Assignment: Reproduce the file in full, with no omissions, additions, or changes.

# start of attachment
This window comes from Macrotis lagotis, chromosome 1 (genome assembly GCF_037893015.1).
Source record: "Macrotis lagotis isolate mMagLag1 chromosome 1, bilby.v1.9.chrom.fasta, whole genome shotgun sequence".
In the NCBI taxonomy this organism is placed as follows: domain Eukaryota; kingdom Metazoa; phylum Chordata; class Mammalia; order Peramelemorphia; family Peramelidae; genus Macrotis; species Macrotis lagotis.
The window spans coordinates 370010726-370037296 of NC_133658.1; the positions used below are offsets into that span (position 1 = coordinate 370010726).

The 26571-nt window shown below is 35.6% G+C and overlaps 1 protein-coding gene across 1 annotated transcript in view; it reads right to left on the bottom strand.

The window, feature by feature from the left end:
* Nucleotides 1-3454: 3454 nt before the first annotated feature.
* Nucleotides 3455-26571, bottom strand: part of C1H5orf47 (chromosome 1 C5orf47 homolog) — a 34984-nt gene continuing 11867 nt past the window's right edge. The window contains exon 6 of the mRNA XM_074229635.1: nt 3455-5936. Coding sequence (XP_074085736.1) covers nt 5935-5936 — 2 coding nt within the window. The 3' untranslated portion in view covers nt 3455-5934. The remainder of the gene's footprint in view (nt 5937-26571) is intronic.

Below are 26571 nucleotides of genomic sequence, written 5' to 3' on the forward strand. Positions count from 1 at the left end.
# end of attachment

This window comes from Macrotis lagotis, chromosome 1 (genome assembly GCF_037893015.1).
Source record: "Macrotis lagotis isolate mMagLag1 chromosome 1, bilby.v1.9.chrom.fasta, whole genome shotgun sequence".
In the NCBI taxonomy this organism is placed as follows: domain Eukaryota; kingdom Metazoa; phylum Chordata; class Mammalia; order Peramelemorphia; family Peramelidae; genus Macrotis; species Macrotis lagotis.
The window spans coordinates 370010726-370037296 of NC_133658.1; the positions used below are offsets into that span (position 1 = coordinate 370010726).

The 26571-nt window shown below is 35.6% G+C and overlaps 1 protein-coding gene across 1 annotated transcript in view; it reads right to left on the bottom strand.

The window, feature by feature from the left end:
* Nucleotides 1-3454: 3454 nt before the first annotated feature.
* Nucleotides 3455-26571, bottom strand: part of C1H5orf47 (chromosome 1 C5orf47 homolog) — a 34984-nt gene continuing 11867 nt past the window's right edge. The window contains exon 6 of the mRNA XM_074229635.1: nt 3455-5936. Coding sequence (XP_074085736.1) covers nt 5935-5936 — 2 coding nt within the window. The 3' untranslated portion in view covers nt 3455-5934. The remainder of the gene's footprint in view (nt 5937-26571) is intronic.

Below are 26571 nucleotides of genomic sequence, written 5' to 3' on the forward strand. Positions count from 1 at the left end.